Are you responsible for a life saved--or is that life owed to you?
When CID agent Luke Cassine rescued a young girl from a Mexican drug cartel in 1999, he never imagined one day she would grow up to become his bitter enemy—a mysterious woman determined to bury him. When identities are finally revealed, Luke Cassine and his nemesis, Madelyn Hedrin, must work together in a San Francisco courtroom to expose the perfidious acts of a common enemy, an enemy that will stop at nothing to protect a secret surveillance program—even if it means killing Luke Cassine minutes after the trial. In a heartbeat, Madelyn must answer her karma: what do you do when you learn the man you were trying to kill, who once saved your life, is now about to die? As Luke is fond of saying, “Karma can be a bitch.”
"...This story has great potential and would most likely look great on the big screen should some enterprising screenwriter be interested in taking the plunge..."
PORTLAND BOOK REVIEW:
“…vindicta perfidiam vindicarint innocens — revenge treachery, vindicate innocence.”
The above quote is the motto of a mysterious secret organization that Luke Cassine, the main character of Perfidy, belongs to. Recently retired and living in a pastoral corner of France on a farm, he has the very intriguing background of being a troubleshooter and U.S. Army CID investigator. Luke’s quiet life is disturbed once again when he is asked to do a favor for his old friend and a former commander, now the successful defense attorney, Ray Mattock. This time Luke is protecting Katherine Novak who is accused in the murder of her husband. He promptly realizes that the story goes far beyond a simple homicide. The case is about a top-secret project that involves high ranking U.S. politicians and military personnel. Luke gets revenge against numerous treacherous deeds while discovering who is behind the murder spree. The events are happening in America and Europe, but A.J. Ragland skillfully leads you back and forth, across thrilling actions on the two continents. A lot of shooting adds to the excitement and a slight pinch of irony enhances the book’s charm.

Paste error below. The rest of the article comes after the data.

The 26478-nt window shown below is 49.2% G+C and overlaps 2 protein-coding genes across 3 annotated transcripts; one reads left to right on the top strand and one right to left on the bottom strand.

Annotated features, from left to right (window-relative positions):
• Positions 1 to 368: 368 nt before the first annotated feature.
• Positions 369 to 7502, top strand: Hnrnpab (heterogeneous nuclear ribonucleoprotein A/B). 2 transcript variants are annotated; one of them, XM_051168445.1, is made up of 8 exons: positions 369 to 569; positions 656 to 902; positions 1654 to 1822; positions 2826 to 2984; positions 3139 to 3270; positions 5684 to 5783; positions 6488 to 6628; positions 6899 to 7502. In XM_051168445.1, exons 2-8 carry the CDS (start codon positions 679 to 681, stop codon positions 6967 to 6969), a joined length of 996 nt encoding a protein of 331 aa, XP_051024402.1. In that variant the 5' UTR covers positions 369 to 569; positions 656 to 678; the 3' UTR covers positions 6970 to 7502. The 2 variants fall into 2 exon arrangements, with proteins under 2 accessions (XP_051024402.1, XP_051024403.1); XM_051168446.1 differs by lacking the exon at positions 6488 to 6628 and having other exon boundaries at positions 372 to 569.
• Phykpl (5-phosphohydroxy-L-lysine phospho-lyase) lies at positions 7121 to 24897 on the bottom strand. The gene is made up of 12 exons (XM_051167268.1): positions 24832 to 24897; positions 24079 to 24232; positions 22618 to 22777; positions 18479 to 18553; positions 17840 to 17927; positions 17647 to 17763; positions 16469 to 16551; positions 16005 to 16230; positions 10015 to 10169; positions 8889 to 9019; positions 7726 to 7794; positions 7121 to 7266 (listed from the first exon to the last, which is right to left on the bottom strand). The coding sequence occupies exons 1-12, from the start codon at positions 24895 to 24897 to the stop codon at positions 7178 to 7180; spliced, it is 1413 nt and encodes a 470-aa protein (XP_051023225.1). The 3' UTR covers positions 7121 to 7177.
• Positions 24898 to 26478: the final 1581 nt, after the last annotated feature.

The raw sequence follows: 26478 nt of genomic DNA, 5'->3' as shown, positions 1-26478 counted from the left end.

Despite having an intricate and captivating storyline Perfidy is an easy to read page-turner that will keep your attention to the very end. Readers will be eager to learn what comes next and will find it difficult to put this book aside without finishing it first. Although it may be possible to guess the connection between events in 1999 and in the current happenings, the people involved in this case discover this fact by chance, practically in the end of the story. Undoubtedly, this realization has defined
the protagonists’ fate. This story, about the secret project called Looking Glass, has great potential, and would most likely look great on the big screen should some enterprising screenwriter be interested in taking the plunge.
Galina Roizman - Portland Book Review